How FEMA Director Craig Fugate Wants to Reshape Disaster Management

If you’ve never heard of Craig Fugate, that’s probably best for all involved. Most people only know the names of directors of the Federal Emergency Management Agency when something goes badly wrong—just ask Michael “Heck of a Job” Brown, who led the organization during Hurricane Katrina. “My joke has been my entire career, I’m that individual when things go south. You gotta fire somebody, so I’m the guy you’re gonna fire,” Fugate says.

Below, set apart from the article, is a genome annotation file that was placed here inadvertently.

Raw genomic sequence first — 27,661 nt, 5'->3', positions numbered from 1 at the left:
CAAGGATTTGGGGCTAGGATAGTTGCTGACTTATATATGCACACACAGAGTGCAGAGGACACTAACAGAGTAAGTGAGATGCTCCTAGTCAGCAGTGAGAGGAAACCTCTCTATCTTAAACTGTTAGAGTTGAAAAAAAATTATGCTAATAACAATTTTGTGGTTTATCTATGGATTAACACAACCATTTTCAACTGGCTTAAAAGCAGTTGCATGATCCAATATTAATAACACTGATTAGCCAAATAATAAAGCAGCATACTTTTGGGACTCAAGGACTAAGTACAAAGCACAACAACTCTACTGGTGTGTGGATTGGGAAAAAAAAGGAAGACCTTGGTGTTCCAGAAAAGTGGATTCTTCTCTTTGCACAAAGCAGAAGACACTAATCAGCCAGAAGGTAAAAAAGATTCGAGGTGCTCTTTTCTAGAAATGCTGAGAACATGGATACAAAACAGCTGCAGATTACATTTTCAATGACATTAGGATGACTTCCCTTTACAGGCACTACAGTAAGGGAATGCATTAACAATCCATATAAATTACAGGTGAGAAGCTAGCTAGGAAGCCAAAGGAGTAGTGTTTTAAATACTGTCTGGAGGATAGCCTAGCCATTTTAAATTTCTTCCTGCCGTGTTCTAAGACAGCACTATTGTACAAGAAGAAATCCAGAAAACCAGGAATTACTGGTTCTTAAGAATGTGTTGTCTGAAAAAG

Since his appointment and confirmation to lead FEMA at the start of the Obama administration, Fugate has been largely out of the public eye. That’s despite several major disasters, including Hurricane Sandy and a string of deadly hurricanes in 2011. (In fact, 2011 saw an unprecedented 99 federal major disaster declarations.) Within the emergency-response community, however, he’s well-known for his philosophy of “whole-community response,” which seeks to decentralize disaster management from the federal government and involve the private sector, volunteers, and private citizens. The idea is aimed at solving some of the glaring weaknesses in how the government responds to disasters, flaws that were exposed most clearly by Katrina.

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